The National Archives is committed to the health and safety of our visitors and staff, and we continue to do our part to prevent the spread of COVID-19. While our museums and facilities are closed to the public, we are continuing to perform mission essential emergency services to support our nation and citizens. These mission essential functions include: providing access to records needed to support emergency shelter, medical procedures, and funeral services for America’s veterans, the publication of the Federal Register, and providing emergency records loan services to the U.S. Congress.
National Personnel Records Center
Like all other NARA facilities across our nation, I approved the temporary closure of the National Personnel Records Center (NPRC) to support stay-at-home orders issued for St. Louis City and County and to protect our staff from the potential transmission of COVID-19. However, a select group of NARA staff continue providing mission-critical services. For the NPRC, this means providing access to records needed to support emergency shelter, medical procedures, and funeral services for America’s veterans.
NPRC’s holdings include medical records and patient clinical records from military hospitals across the world. These collections are often referenced to support emergency medical treatments for veterans. The Center also provides prompt access to military service records needed to help homeless veterans obtain shelter and to support funeral honors and burials in national cemeteries for deceased veterans. Working in concert with the Department of Veterans Affairs’ National Cemetery Administration and private sector funeral homes across the country, our staff responds to more than 1,000 burial-related requests each week.
The national pandemic emergency has temporarily disrupted many of the services we provide, including routine access to military records. However, the critical requests described above continue to be promptly serviced. If you have an urgent need for access to military service records, you may fax your request to 314 801-0764. This is a dedicated line for emergencies only. If your request is not urgent, I ask that you consider delaying it until we are past this national emergency.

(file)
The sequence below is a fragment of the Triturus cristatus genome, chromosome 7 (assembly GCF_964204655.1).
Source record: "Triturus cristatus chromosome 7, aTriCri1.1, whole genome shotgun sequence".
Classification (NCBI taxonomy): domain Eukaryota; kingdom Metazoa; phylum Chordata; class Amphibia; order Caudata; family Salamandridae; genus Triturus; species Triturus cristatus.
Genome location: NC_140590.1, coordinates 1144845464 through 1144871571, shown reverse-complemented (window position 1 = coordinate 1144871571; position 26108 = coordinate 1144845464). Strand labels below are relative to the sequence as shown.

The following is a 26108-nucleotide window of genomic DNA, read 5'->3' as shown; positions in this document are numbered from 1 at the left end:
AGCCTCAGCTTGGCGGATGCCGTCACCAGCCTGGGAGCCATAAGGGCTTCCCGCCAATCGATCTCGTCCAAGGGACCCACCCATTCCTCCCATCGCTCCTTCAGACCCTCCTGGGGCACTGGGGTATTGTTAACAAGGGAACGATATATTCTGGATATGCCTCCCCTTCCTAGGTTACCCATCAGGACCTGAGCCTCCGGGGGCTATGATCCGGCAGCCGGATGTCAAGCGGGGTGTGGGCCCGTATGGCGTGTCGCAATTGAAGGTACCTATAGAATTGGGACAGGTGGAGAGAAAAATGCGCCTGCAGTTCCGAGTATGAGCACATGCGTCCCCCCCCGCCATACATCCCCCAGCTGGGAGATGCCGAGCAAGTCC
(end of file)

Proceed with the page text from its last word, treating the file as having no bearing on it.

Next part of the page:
The Office of the Federal Register (OFR) provides access to the official text of federal Laws, presidential documents, administrative regulations and notices, and descriptions of federal organizations, programs and activities. While the majority of Federal Register staff are working remotely, a very small crew remains on site in the GPO Building to receive documents from agencies, the White House and Congress.
Despite the disruption, the Federal Register with GPO has published over 1,100 documents in 12 daily issues of the Federal Register, including emergency documents concerning the pandemic from CDC, HHS, FDA, and DHS and other agencies. You may view the significant pandemic-related documents published on the Federal Register website.
The online version of the Code of Federal Regulations is up to date, and the Federal Register team is working with its GPO partners to minimize the effect of the operating constraints on the next update to the hardbound editions.
As a measure to enable more flexible work, the Federal Register added nine additional agencies to the digital submission program and began accepting digitally signed documents from them. This brings the total number of agencies using the digital portal to 205 – accounting for 85 percent of the documents filed in the last two weeks.
Another mission critical service is providing emergency records loan services to the U.S. Congress. NARA’s Center for Legislative Archives serves as the repository and custodial unit for the official records of the House of Representatives and Senate. Congressional holdings span the history of the nation under the Constitution, beginning in 1789 and running through recent congresses, and document the history of representative government at the Federal level.
Although the records of the most recent congresses are closed to public access under House and Senate access rules, they are subject to the recall of congressional committee chairs, and their designated representatives, to support the current business of Congress. These requests for records are sent to the House and Senate Archivists, who forward the requests to the Center for processing. Under normal operating conditions, Center staff locate and pull the relevant records, prepare the associated paperwork and data entries, and deliver the records to the Hill, where they are accepted and signed for by authorized staff. Typically, the Center sends between one to two million pages of textual records and electronic records back to committees each year.
Under emergency situations such as the current pandemic, designated Center staff currently teleworking are called in to process and deliver the loans. Although the number of emergency loan requests is often limited, the value of the service during a crisis is crucial to the work of Congress and the national interest.
This is an unprecedented and very difficult time for everyone. I am grateful to our staff for their continued dedication and commitment to serve the American people and our nation.